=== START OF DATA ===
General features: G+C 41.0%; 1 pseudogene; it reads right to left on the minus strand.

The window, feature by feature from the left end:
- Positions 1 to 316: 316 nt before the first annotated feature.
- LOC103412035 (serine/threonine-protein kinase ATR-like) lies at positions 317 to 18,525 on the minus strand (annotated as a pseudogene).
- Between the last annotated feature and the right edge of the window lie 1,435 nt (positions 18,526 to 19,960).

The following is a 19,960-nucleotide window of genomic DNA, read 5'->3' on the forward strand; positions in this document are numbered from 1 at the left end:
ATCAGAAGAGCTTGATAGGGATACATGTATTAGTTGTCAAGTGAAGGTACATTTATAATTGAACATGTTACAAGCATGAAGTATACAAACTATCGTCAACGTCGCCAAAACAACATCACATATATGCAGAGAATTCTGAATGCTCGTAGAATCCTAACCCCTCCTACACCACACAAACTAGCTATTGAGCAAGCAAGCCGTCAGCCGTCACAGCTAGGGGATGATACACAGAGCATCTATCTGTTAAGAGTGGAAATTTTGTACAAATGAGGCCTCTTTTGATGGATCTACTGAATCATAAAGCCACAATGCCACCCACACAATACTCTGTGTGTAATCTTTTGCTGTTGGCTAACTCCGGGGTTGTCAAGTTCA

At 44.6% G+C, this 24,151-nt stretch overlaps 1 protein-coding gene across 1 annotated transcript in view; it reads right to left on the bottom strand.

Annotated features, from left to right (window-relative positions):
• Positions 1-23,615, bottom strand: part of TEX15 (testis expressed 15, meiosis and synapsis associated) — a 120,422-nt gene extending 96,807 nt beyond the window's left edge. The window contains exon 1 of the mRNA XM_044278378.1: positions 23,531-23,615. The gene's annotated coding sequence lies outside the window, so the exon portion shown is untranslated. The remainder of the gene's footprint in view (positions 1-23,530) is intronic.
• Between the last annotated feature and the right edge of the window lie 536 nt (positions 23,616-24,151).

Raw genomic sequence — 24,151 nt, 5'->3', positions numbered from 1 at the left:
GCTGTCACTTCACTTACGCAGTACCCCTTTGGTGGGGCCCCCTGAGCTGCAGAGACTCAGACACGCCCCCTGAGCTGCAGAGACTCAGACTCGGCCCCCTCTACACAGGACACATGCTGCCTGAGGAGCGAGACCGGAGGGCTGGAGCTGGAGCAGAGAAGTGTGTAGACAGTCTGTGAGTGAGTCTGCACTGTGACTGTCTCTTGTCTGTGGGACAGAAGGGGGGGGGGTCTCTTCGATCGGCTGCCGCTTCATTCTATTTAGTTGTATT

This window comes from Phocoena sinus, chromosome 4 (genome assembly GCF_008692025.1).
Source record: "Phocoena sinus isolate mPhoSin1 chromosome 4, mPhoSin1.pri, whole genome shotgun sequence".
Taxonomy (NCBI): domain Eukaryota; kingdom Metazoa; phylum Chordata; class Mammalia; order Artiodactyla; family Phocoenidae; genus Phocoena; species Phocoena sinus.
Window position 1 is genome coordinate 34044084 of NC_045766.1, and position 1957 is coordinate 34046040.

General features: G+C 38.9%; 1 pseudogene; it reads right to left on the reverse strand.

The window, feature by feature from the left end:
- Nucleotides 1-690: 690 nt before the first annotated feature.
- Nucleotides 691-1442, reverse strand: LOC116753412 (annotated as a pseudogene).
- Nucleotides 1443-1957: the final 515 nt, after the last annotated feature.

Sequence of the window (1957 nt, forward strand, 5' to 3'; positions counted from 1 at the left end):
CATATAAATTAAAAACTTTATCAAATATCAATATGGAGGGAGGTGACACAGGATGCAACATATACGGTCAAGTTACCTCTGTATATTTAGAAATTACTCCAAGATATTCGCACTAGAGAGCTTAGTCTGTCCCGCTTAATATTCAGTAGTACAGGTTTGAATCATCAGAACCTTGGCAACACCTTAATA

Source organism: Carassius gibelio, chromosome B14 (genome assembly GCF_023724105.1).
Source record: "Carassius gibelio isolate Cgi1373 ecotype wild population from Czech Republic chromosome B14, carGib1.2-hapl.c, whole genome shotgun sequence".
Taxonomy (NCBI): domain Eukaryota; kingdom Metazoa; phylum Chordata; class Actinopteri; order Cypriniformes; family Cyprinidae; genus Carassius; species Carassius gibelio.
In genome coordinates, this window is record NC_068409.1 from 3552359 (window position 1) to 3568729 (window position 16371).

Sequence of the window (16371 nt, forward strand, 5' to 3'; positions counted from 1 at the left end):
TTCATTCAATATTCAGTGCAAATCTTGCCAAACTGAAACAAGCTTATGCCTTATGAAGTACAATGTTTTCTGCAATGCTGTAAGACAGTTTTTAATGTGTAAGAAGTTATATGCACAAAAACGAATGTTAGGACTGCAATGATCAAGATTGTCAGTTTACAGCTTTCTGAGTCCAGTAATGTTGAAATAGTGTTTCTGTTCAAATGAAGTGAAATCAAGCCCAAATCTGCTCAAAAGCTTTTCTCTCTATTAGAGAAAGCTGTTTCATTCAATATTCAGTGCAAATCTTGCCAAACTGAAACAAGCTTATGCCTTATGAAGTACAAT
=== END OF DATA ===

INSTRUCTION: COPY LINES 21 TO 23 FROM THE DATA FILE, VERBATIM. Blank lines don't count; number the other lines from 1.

- Nucleotides 691-1442, reverse strand: LOC116753412 (annotated as a pseudogene).
- Nucleotides 1443-1957: the final 515 nt, after the last annotated feature.

Sequence of the window (1957 nt, forward strand, 5' to 3'; positions counted from 1 at the left end):